By Paul Huebener
In the era of climate change and ecological collapse, the need to understand how time works in the environment is more important than ever. The habitats of trees are shifting north more quickly than the trees can spread their seeds. Animals that used to be active during the day are becoming nocturnal to avoid us. The climate enters newer and stranger forms of breakdown.
And yet, the narratives circulating within our lives – our everyday ways of imagining ecological and cultural time – are failing us. We can’t seem to grasp the plodding sequence of events between carbon emissions and the resulting heat, yet we also cannot cope with the shockingly fast onset of climate disasters. Our problematic visions of time even affect our own bodies; we go about our daily work as though electric lights and always-connected smartphones make the setting of the sun irrelevant, yet our bodies crave nightly darkness and sleep.
The figurative clocks that tick around us – the delicate forms of time within ecosystems and human cultures – contain great potential for imaginative responses and reconstruction. Like it or not, we are all clockmakers faced with the task of rebuilding our knowledge of environmental time, a prospect simultaneously terrifying and exhilarating. Nature’s Broken Clocks examines how the clocks of nature and culture have become broken, and it shows how we can approach the environment through a critical literacy of the temporal imagination. Readers of the book will expand their ability to reimagine time.
Critical time studies – or, in this case, ecocritical time studies – is a vibrant area of research, and it inspires connections between reading and action. In the classroom, students can examine diverse cultural narratives of time, from novels and poems to advertisements and political statements. Oil pipeline controversies, for example, reveal that pipelines are both cultural objects and sites of contested narratives. An oil pipeline is a spectacular timepiece, turning one of the most ancient, slow-forming substances on earth into a stunningly rapid flow for fast economic muscle and setting us on a long path into an alien future of collapsing climate systems. Ultimately, narratives of oil pipelines are not just about fast versus slow; they are about time as power. The process that a society develops to approve or reject such projects can be understood as a series of debates about what kind of time the pipeline will measure out and how this stacks up to the larger narratives of time we choose to value.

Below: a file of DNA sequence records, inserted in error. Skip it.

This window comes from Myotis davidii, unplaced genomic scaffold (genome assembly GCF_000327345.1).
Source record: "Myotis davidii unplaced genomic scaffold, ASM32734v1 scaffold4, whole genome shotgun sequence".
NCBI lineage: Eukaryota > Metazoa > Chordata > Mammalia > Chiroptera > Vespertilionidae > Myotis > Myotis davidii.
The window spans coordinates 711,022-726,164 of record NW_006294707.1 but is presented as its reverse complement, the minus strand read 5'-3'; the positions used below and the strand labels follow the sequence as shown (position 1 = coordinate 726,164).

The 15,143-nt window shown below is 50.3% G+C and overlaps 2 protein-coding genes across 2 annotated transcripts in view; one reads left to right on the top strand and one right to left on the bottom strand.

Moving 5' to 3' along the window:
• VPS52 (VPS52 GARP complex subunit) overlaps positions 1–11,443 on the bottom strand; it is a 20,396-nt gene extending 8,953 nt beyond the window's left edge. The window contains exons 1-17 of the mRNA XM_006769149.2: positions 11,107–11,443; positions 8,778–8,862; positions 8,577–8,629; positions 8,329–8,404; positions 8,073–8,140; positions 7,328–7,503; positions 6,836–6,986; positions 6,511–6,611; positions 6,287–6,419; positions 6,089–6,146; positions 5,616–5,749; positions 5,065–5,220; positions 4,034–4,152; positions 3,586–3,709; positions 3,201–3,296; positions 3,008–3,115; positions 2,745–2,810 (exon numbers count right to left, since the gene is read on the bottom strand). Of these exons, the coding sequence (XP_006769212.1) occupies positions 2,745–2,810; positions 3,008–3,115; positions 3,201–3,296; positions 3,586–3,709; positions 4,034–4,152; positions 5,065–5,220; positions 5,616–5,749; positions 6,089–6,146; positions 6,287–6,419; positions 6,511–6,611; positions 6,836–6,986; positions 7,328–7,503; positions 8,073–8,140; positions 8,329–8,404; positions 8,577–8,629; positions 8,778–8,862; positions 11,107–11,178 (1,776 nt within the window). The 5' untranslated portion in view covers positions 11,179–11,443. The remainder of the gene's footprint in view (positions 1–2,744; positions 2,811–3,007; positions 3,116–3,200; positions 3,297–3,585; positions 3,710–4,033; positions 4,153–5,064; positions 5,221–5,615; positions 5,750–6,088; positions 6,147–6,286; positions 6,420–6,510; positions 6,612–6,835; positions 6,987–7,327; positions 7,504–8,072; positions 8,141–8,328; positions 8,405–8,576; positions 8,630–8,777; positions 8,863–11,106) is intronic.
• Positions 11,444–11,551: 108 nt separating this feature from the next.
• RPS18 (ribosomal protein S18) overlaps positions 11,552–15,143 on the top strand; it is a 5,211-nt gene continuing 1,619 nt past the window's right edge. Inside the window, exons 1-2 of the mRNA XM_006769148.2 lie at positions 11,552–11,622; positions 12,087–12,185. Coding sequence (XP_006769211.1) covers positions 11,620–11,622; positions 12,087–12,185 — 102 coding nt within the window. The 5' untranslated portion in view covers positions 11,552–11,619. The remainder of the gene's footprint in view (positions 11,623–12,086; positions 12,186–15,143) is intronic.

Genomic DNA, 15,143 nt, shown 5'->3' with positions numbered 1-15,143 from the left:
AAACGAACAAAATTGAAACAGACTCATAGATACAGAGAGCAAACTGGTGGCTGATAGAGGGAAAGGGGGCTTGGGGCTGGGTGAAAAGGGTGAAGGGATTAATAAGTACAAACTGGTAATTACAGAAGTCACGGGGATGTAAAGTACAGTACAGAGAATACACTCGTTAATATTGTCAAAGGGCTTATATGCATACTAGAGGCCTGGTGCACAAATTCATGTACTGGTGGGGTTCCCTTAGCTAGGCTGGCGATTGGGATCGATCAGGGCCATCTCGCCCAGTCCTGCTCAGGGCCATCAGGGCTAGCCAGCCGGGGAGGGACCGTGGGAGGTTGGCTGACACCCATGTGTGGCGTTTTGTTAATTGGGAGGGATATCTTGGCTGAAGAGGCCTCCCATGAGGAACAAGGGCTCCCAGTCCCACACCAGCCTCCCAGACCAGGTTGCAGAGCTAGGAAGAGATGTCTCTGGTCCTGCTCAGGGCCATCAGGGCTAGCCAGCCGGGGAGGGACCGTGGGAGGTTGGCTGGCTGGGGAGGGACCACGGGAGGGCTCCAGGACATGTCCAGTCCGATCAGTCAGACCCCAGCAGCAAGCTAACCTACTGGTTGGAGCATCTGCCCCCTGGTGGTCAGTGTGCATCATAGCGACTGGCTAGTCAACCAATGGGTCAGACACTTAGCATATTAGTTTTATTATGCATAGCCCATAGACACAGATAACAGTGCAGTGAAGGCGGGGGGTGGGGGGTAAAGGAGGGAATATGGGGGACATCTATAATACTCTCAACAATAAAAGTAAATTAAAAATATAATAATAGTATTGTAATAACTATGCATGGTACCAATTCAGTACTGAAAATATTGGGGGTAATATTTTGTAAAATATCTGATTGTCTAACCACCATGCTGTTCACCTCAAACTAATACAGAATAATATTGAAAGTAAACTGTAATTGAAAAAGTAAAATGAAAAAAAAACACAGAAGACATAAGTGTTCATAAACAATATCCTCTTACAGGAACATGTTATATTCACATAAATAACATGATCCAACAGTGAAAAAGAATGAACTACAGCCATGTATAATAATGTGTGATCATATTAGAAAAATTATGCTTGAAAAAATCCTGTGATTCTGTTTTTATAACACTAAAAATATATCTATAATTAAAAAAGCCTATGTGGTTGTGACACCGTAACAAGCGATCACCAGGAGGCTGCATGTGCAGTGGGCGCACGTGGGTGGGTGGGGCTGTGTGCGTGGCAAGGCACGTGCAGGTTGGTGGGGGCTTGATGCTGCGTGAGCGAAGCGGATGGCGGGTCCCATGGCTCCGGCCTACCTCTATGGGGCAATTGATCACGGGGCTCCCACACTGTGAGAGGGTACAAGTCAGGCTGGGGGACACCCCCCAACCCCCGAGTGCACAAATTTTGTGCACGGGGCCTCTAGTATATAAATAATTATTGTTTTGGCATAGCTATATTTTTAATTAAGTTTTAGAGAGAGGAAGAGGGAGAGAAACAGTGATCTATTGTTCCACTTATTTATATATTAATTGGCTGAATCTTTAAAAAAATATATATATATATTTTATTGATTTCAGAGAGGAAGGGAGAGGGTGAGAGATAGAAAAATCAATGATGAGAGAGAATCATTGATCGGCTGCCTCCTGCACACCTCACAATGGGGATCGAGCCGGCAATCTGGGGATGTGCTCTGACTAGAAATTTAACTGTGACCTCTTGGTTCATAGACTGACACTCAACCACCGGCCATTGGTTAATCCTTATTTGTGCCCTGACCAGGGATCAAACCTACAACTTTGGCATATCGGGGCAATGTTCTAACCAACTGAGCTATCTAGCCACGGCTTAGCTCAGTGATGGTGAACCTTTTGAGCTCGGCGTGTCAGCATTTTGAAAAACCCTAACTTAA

Students engage passionately with time, and the possibilities for assignments and projects are endless. Once students have had some practice assessing diverse representations and accounts of time, they can find their own examples of cultural and literary texts and practices as well as ecological forms of time. In this regard, Michelle Bastian’s definition of the clock is very useful; a clock is “a device that signals change in order for its users to maintain an awareness of, and thus be able to coordinate themselves with, what is significant to them” (italics in original).
We soon find that every object is a clock. A slice of cheddar cheese is a clock that signals the slow erosion of the caves at the village of Cheddar in Somerset, the evolving history of dairy farm agriculture, the maturing process for aging the cheese, the climate disruptions caused by methane from the cows, and the accelerative market forces of globalization. By Bastian’s definition, the only thing that stands in the way of our understanding every object as a clock is our own consciousness. As soon as we see the ballpoint pen or the shrink-wrapped cucumber as a signal of the temporality of plastic, it becomes a device that operates “in order for [us] to maintain an awareness.” We might expand Bastian’s definition by suggesting that every narrative, every action, every process, functions as a clock in waiting even if we don’t notice it.